That very fast day in Colorado |

That very fast day in Colorado

Gary Lindstrom

I will never forget the feeling I had the first time I saw the mountains in Colorado. Thirty-two years ago I was a very young 28 and came to Colorado to interview for a job. I was a New York City police officer and had taken some time off to drive to Colorado to check out a brand new police department.

My wife and I had stopped at my parent’s home in Iowa for a couple of days and had convinced a couple of friends to come along. We were young and foolish and drove straight through to Denver. Fourteen hours. Overnight.

It is very special to see something as spectacular as the Rocky Mountains after spending the night driving across Nebraska and Eastern Colorado. It takes your breath away.

Looking at the mountains from the plains with the sun hitting the snow-covered peaks early in the morning is so very impressive. The mountains look ten times higher from that perspective and dramatically contrast against the sky.

We drove straight through Denver to Coal Creek Canyon. We ended up having breakfast in a small restaurant in a little village called Wondervu about halfway to Nederland. It is one of those places you have to be going to find. There is a good reason for the name.

From that wide spot in the road you can see the Continental Divide from Estes Park to Breckenridge. The best coffee and pancakes I ever had. I decided right then that I wanted to spend the rest of my life here.

I interviewed for the job and was hired. I drove back to New York, resigned and was headed back to Colorado within two weeks. I won’t tell you how fast I drove because it would be a confession about my speeding across half of America.

Last week I had coffee with a couple of friends and the conversation turned to growth and development in Colorado. They asked me for my thoughts on the subject.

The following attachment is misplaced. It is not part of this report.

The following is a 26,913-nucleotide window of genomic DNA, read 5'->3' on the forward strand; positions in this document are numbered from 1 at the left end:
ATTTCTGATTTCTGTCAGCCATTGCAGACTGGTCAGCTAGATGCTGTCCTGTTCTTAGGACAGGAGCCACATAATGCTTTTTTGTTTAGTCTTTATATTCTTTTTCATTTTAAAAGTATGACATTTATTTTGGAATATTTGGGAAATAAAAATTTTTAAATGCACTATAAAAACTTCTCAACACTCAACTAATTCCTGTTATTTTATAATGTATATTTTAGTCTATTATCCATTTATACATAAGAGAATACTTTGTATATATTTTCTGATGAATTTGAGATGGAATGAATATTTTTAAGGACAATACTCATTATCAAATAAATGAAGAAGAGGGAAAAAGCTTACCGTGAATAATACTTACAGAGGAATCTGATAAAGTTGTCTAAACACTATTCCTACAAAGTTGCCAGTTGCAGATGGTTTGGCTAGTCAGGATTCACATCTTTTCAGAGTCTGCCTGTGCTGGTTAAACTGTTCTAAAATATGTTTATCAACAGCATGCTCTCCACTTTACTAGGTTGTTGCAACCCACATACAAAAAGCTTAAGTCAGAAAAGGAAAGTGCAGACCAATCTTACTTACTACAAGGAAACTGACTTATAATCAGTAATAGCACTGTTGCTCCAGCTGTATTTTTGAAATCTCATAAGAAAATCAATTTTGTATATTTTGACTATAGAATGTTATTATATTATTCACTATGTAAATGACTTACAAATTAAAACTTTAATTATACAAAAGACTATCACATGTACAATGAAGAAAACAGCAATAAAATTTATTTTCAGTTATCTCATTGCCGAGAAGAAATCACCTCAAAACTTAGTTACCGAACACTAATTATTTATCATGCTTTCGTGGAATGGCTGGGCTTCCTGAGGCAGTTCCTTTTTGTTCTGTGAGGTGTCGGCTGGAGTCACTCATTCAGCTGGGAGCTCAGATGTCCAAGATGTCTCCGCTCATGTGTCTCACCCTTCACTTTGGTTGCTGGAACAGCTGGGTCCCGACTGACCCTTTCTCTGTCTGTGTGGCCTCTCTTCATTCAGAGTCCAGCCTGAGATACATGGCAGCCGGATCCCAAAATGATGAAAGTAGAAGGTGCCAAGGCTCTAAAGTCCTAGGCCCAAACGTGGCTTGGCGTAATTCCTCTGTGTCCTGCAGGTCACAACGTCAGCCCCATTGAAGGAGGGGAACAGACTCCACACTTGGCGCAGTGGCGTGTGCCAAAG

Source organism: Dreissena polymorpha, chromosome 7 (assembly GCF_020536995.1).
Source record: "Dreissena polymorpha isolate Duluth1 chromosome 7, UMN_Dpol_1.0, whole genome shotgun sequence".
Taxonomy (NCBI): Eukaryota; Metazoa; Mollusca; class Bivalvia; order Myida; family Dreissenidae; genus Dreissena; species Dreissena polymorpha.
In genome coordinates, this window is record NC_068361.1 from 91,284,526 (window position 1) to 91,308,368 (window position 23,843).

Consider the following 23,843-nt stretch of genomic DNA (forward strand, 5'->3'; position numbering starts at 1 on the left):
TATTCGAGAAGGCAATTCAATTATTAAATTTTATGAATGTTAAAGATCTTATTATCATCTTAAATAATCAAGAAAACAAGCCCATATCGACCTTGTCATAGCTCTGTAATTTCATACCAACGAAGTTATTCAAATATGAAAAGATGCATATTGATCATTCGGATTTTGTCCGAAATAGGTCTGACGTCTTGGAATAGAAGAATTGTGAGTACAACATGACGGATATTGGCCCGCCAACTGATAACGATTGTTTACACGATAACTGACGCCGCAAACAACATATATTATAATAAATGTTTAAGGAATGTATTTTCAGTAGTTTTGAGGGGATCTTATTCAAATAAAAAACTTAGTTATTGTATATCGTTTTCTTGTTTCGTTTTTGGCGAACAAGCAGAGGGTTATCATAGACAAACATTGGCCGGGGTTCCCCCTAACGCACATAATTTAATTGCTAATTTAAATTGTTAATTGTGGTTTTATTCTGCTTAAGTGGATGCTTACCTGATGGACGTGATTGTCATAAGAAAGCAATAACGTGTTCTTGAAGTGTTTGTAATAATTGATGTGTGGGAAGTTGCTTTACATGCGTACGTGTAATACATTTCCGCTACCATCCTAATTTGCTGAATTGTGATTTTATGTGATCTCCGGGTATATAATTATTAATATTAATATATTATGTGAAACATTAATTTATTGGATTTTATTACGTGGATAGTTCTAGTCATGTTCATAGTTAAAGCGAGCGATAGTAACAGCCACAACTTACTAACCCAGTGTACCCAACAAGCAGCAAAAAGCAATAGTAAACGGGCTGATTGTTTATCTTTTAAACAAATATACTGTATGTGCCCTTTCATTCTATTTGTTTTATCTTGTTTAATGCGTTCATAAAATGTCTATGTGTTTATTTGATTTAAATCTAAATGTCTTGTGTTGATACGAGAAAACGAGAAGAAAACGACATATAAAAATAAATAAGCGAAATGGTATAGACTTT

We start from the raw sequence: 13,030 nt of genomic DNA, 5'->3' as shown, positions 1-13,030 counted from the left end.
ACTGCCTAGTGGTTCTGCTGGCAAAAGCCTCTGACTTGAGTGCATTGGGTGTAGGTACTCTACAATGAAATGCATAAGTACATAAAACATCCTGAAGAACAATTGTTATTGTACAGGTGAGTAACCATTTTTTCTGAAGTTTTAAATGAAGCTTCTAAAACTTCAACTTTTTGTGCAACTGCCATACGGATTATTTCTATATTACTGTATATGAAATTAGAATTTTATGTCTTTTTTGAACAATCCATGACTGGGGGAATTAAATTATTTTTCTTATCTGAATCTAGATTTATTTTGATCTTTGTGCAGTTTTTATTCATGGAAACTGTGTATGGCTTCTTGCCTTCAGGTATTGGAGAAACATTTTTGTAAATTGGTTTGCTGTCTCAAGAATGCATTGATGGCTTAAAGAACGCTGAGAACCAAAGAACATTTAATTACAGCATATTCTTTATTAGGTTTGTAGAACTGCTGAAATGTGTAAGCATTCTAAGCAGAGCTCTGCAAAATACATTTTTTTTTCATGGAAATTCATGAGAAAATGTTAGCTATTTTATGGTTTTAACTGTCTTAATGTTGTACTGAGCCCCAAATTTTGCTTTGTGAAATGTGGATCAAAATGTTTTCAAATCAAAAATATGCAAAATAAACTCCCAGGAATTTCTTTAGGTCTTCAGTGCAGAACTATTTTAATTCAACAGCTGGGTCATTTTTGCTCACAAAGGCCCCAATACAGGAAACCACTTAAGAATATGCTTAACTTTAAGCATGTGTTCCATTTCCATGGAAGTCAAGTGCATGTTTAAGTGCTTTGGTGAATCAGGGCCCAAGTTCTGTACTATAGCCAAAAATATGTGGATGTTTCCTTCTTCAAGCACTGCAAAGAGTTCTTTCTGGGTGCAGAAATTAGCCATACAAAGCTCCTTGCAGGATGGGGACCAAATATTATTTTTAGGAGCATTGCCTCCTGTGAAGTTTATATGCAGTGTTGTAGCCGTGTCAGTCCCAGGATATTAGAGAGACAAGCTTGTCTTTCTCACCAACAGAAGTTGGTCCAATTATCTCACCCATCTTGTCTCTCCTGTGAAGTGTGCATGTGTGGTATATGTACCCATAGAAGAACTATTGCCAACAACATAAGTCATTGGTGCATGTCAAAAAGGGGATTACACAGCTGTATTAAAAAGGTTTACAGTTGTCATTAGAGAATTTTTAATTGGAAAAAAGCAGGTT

One of the first things that came to mind was my impression of Colorado early that morning driving in from Iowa. My response was that I wanted Colorado to remain as spectacular as it was the first time I saw it on that day in the spring of 1970.

I also added that I wanted the same thing for everyone in Colorado regardless of whether he or she came here 30 years ago or yesterday.

You know the feeling. That this place was made for you. Personally. It is your own bit of heaven. It is what you have wanted all your life but did not realize it until you arrived.

In the past, I would blame the feeling on the lack of oxygen.

On the other hand, it could have been the great beer. Back in the ’60s and ’70s, people would actually smuggle Coors beer out of state.

This place is totally open and undeveloped to someone coming here to live today. Everything is relative.

People who were born here are totally amazed at how much density has been squeezed into an already small space. Everything is relative.

It is relative to your starting point. Mine was New York City. This place was immense. It was a very open and free society. Lots of Volkswagen vans and people living in tepees. Very interesting and talented people looking for the perfect place.

We have to remember that there is always someone who is spending his or her very first day in Colorado, and we have to always keep that in mind as we plan for the future in this beautiful place.

Gary Lindstrom is a Summit County commissioner and regular columnist for the Summit Daily News.

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